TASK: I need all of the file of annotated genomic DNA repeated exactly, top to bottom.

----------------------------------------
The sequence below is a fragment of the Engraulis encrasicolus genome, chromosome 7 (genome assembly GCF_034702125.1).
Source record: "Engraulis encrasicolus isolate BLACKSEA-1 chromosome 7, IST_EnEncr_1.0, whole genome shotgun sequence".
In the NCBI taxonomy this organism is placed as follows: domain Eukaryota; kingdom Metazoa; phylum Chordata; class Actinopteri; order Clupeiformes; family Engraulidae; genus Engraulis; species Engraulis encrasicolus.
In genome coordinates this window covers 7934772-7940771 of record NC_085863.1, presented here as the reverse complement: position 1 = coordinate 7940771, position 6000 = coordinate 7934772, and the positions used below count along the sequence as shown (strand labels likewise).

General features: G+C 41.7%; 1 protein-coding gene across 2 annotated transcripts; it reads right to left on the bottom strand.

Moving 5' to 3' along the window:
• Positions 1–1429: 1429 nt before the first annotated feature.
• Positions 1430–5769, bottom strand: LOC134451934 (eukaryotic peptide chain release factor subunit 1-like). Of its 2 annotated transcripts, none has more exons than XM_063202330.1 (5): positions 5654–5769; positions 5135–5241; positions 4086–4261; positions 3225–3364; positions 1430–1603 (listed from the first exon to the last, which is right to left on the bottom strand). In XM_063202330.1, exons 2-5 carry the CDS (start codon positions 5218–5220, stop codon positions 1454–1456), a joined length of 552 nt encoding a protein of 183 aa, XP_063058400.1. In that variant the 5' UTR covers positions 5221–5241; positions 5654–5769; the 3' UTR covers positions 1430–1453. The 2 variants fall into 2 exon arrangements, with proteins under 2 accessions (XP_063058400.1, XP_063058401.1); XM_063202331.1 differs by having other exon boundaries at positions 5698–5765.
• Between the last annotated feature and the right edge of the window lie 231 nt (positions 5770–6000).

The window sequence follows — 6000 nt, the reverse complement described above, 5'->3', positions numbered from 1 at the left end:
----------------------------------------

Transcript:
The sequence below is a fragment of the Engraulis encrasicolus genome, chromosome 7 (genome assembly GCF_034702125.1).
Source record: "Engraulis encrasicolus isolate BLACKSEA-1 chromosome 7, IST_EnEncr_1.0, whole genome shotgun sequence".
In the NCBI taxonomy this organism is placed as follows: domain Eukaryota; kingdom Metazoa; phylum Chordata; class Actinopteri; order Clupeiformes; family Engraulidae; genus Engraulis; species Engraulis encrasicolus.
In genome coordinates this window covers 7934772-7940771 of record NC_085863.1, presented here as the reverse complement: position 1 = coordinate 7940771, position 6000 = coordinate 7934772, and the positions used below count along the sequence as shown (strand labels likewise).

General features: G+C 41.7%; 1 protein-coding gene across 2 annotated transcripts; it reads right to left on the bottom strand.

Moving 5' to 3' along the window:
• Positions 1–1429: 1429 nt before the first annotated feature.
• Positions 1430–5769, bottom strand: LOC134451934 (eukaryotic peptide chain release factor subunit 1-like). Of its 2 annotated transcripts, none has more exons than XM_063202330.1 (5): positions 5654–5769; positions 5135–5241; positions 4086–4261; positions 3225–3364; positions 1430–1603 (listed from the first exon to the last, which is right to left on the bottom strand). In XM_063202330.1, exons 2-5 carry the CDS (start codon positions 5218–5220, stop codon positions 1454–1456), a joined length of 552 nt encoding a protein of 183 aa, XP_063058400.1. In that variant the 5' UTR covers positions 5221–5241; positions 5654–5769; the 3' UTR covers positions 1430–1453. The 2 variants fall into 2 exon arrangements, with proteins under 2 accessions (XP_063058400.1, XP_063058401.1); XM_063202331.1 differs by having other exon boundaries at positions 5698–5765.
• Between the last annotated feature and the right edge of the window lie 231 nt (positions 5770–6000).

The window sequence follows — 6000 nt, the reverse complement described above, 5'->3', positions numbered from 1 at the left end: